NVIDIA Clara | Unnecessary Screening | $100 Ultrasound

“The important result is that we do not find a beneficial effect of breast cancer screening any longer.”

Henrik Støvring PhD, of Denmark’s Aarhus University, on his team’s research suggesting that patient care has improved to a point that breast cancer screening is no longer beneficial. This is a loaded statement that will surely be met with pushback from the numerous people who view screening as a clinical lifesaver, as well as others who rely on screening as a major revenue driver.



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Keep these companies in mind each time you enjoy The Imaging Wire. Check them out and see how they’re driving our industry forward, and shoot them a note if you’re interested in learning more. They’re all great companies run by solid people.



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NVIDIA Clara Goes Live
NVIDIA officially began the launch of its Clara platform last week (currently available to early access partners), roughly six months after first revealing plans for the hardware/software AI system. The Clara platform is based on the NVIDIA Clara AGX, a computing architecture that combines NVIDIA’s Xavier AI computing module, the company’s Turing GPUs, and the Clara software development kit, allowing developers to create AI-powered applications using data pulled from existing imaging systems. The Clara platform is highlighted for its simplicity in comparison to traditional supercomputer platforms (it only requires a GPU architecture), its ability to modernize the applications that older imaging systems are able to support (like iterative reconstruction for CT/X-ray, beamforming for ultrasound, and compressed sensing for MRI), and the technical and informational resources it provides medical imaging software developers to develop apps based on the Clara platform.


Screening’s Benefits Questioned
Researchers in Denmark found that improved patient care is the main driver of reduced breast cancer mortality, not increased screening. The team followed Norwegian women between the ages of 30 and 89 from 1987 to 2010, finding that Norway’s decreased breast cancer mortality was not due to its breast cancer screening program, but because of improvements in treatment methods. The researchers claim that although screening helped in the 1980s, the benefit of screening has declined as treatment methods improved. There’s going to be some strong opinions about this one, as the study calls into question one of the most widely-adopted preventative measures, which grew in popularity in unison with a massive drop in breast cancer mortality and massive growth in the breast imaging industry.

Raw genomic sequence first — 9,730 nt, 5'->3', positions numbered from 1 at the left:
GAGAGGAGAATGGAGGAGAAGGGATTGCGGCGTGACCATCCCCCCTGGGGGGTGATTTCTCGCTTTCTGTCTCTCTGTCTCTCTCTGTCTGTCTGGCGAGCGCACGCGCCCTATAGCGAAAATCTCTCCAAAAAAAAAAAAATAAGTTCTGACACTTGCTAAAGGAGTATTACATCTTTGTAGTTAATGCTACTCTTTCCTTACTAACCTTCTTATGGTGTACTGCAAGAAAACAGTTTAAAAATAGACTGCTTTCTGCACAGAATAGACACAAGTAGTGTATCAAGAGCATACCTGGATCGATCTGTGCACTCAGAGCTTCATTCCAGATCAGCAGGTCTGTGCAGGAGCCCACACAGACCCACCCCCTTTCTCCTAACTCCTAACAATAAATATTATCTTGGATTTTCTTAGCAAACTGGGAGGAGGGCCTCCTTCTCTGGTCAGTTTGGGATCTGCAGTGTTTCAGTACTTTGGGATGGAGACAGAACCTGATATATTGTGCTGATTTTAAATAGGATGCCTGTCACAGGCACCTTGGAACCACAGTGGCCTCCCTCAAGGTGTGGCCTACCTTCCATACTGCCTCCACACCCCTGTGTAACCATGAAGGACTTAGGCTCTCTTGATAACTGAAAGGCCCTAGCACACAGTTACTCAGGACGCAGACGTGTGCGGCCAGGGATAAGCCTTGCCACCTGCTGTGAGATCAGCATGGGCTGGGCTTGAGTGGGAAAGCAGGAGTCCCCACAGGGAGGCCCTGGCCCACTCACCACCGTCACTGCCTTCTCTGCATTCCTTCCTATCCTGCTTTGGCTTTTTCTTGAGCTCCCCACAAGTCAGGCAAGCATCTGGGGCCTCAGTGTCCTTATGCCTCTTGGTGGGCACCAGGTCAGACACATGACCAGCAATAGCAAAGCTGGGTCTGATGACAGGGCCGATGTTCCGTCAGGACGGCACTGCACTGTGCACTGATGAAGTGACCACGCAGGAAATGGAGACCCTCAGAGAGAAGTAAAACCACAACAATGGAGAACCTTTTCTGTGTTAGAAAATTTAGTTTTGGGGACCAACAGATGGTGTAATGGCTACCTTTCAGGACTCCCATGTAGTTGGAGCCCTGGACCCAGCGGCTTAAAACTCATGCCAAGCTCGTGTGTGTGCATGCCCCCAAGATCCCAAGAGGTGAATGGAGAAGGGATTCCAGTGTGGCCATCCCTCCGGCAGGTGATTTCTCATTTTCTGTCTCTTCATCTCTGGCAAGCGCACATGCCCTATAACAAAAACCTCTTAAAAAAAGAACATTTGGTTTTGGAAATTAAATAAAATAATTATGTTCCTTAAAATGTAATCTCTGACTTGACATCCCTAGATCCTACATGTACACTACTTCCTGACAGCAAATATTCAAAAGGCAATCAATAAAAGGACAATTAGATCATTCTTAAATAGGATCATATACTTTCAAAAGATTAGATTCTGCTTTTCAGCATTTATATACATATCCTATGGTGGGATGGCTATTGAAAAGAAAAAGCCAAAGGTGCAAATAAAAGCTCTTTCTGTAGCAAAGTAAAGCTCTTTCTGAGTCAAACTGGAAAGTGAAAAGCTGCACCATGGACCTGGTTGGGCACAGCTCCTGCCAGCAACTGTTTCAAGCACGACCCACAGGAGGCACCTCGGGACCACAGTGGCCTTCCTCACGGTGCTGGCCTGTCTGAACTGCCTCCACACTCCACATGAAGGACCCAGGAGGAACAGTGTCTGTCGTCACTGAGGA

$100 Ultrasound
University of British Columbia (UBC) engineers developed a flexible, band-aid size ultrasound transducer that they claim can produce image quality on par with traditional sonograms, but could reduce the cost of an ultrasound system to roughly $100. The Smartphone-powered device was developed using drum-based capacitive micromachined ultrasonic transducer (CMUT) technology built with low-cost polymer-resin materials, rather than the high-cost piezoelectric transducers used in standard ultrasound systems. The researchers admitted that the new technology still has to prove its sensitivity, durability, stability, and clinical performance, but initial results in these areas are promising as well. Despite the new ultrasound’s cost-based headlines (including in this issue of The Imaging Wire), the UBC researchers emphasized that their goal is far greater than just developing a low-cost ultrasound, revealing plans to explore other applications for polymer-based CMUTs.


Agfa Declines Offer
It didn’t take long for Agfa-Gevaert to come out and decline Kanteron’s buyout offer, without providing any additional details on its reasoning or insights into how seriously Agfa considered the offer. Agfa’s response came days after Kanteron Systems took to its blog to announce that it offered to buy Agfa Healthcare’s parent company, Agfa-Gevaert, and was in “early stage” discussions with the iconic print/ healthcare imaging company.



The Wire

  • Siemens Healthineers announced the first global installation of its Acuson Sequoia, installing the new ultrasound system known for its ability to scan overweight patients at Baptist Health South Florida. Baptist Health South Florida purchased numerous Acuson Sequoia systems for use across its ten facilities and five “centers of excellence” in South Florida, particularly targeting use for gastroenterology, primary care, and bariatric applications.



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